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More than half of all OpenSSL remain vulnerable to Heartbleed: Cisco

Brian Karlovsky | Jan. 22, 2015
More than half of all OpenSSL versions still remain vulnerable to the Heartbleed bug, according to the Cisco 2015 annual the security report.

More than half of all OpenSSL versions still remain vulnerable to the Heartbleed bug, according to the Cisco 2015 annual the security report.

Heartbleed, the dangerous security flaw, critically exposes OpenSSL.

Yet 56 per cent of all OpenSSLversions are older than 50 months and are therefore still vulnerable.

This is a strong indicator that security teams are not patching.

The report, which examines both threat intelligence and cybersecurity trends, reveals that organisations must adopt an 'all hands on deck' approach to defend against cyber attacks.

It found attackers had become more proficient at taking advantage of gaps in security to evade detection and conceal malicious activity.

It warned defenders, namely, security teams, to constantly improve their approach to protect their organisation from increasingly sophisticated cyber attack campaigns.

These issues are further complicated by the geopolitical motivations of the attackers and conflicting requirements imposed by local laws with respect to data sovereignty, data localisation and encryption, according to the report

It revealed a 280 per cent increase in Silverlight attacks along with a 250 per cent increase in spam and malvertising.

Snowshoe spam, which involves sending low volumes of spam from a large set of IP addresses to avoid detection, is also an emerging threat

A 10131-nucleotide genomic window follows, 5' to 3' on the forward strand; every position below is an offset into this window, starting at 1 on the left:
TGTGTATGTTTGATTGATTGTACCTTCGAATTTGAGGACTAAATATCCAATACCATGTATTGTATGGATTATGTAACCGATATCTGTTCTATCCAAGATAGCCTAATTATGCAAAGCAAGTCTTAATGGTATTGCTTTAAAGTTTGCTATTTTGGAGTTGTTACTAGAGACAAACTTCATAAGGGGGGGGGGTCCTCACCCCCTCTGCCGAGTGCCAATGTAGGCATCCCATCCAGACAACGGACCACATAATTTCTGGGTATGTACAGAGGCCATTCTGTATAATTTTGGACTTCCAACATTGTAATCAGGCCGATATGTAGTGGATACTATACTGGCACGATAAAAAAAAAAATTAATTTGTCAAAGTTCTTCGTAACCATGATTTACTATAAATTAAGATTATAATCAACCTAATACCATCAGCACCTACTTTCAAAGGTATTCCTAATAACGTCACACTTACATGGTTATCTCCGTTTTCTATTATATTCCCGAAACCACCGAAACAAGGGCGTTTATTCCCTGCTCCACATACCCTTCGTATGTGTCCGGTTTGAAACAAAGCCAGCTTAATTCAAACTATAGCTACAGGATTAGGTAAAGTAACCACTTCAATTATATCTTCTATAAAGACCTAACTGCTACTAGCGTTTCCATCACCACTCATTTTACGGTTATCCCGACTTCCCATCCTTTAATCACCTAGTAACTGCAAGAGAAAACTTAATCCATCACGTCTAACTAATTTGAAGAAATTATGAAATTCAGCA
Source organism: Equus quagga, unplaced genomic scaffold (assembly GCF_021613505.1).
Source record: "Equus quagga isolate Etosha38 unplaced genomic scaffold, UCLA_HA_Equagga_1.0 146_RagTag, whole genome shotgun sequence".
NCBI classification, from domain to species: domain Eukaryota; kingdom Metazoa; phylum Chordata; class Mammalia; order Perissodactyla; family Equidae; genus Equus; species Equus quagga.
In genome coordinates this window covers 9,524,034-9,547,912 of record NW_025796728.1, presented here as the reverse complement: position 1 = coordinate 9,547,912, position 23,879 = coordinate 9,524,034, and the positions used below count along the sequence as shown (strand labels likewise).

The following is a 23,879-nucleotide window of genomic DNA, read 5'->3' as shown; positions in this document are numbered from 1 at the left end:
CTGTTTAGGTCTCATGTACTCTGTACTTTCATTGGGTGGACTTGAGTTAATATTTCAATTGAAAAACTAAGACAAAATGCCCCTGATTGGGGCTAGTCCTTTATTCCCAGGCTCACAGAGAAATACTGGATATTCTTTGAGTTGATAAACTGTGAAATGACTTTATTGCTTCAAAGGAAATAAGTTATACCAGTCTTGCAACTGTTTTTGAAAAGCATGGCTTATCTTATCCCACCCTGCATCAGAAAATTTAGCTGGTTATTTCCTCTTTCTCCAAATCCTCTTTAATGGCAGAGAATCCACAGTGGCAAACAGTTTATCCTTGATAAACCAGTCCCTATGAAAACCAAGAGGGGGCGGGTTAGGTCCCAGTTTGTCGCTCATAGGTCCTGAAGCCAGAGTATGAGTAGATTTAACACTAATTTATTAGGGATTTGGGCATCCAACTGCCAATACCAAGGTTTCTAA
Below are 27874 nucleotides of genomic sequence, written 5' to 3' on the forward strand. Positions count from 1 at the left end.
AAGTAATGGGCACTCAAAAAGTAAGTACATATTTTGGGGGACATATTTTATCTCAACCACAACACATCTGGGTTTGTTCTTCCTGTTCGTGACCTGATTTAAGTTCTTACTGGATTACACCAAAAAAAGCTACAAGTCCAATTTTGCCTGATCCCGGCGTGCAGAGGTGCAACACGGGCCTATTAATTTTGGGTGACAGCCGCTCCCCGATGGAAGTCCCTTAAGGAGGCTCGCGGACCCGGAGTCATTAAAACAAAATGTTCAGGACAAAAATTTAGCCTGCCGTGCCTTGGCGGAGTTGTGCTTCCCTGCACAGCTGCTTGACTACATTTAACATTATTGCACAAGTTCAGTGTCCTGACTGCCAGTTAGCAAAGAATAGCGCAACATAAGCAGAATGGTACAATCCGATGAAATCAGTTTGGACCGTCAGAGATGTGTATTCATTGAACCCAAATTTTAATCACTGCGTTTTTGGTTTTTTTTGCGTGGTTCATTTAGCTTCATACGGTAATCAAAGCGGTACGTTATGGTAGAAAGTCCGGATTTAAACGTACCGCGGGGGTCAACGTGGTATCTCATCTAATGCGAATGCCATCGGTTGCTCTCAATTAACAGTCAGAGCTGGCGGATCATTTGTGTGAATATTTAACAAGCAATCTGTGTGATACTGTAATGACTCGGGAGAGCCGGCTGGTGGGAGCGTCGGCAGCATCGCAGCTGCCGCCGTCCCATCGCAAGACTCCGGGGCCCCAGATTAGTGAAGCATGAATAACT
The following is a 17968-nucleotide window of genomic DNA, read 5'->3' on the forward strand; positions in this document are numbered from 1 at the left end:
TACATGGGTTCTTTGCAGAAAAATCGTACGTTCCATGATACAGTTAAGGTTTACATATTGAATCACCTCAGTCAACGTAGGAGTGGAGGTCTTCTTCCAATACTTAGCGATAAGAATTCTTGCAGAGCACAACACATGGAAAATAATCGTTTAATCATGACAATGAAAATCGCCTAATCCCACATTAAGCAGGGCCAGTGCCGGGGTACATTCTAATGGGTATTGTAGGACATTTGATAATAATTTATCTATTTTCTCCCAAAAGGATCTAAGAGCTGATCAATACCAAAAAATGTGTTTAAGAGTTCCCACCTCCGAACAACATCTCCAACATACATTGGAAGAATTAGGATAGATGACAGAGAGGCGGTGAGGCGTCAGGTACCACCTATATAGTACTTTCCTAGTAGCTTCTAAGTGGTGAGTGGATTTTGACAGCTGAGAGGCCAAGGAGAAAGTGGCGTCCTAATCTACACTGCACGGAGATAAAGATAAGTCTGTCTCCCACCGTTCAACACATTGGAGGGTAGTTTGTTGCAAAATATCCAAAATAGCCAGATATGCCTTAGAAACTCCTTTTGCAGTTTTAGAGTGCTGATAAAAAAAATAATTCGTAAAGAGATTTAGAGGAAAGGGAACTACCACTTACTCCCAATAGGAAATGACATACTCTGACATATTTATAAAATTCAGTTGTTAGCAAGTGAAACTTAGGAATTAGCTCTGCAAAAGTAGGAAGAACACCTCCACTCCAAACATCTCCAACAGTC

However, Java exploits have decreased by 34 per cent, as Java security improves and adversaries move to embrace new attack vectors.

Users' careless behavior when using the Internet, combined with targeted campaigns by adversaries, places many industry verticals at higher risk of web malware exposure.

In 2014, the pharmaceutical and chemical industry emerged as the number-one highest-risk vertical for web malware exposure.

This has led company executive to take not, with 91 per cent of respondents from companies with sophisticated security strongly agreeing that company executives considered security a high priority.

The report also found Widely used exploit kits were being quickly dismantled by security companies.

As a result, online criminals are using other less common kits to successfully carry out their tactics — a sustainable business model as it does not attract too much attention.

Flash and JavaScript have historically been insecure on their own, but with advances in security detection and defences, attackers have adapted by deploying exploits which combine their respective weaknesses.

Sharing exploits over two different files — Flash and JavaScript — can make it more difficult for security devices to identify and block the exploit and to analyse it with reverse engineering tools. Cisco chief security and trust officer, John N. Stewart, said security needed an all hands on deck approach, where everybody contributes, from the board room to individual users.

"We used to worry about DoS, now we also worry about data destruction," he said.


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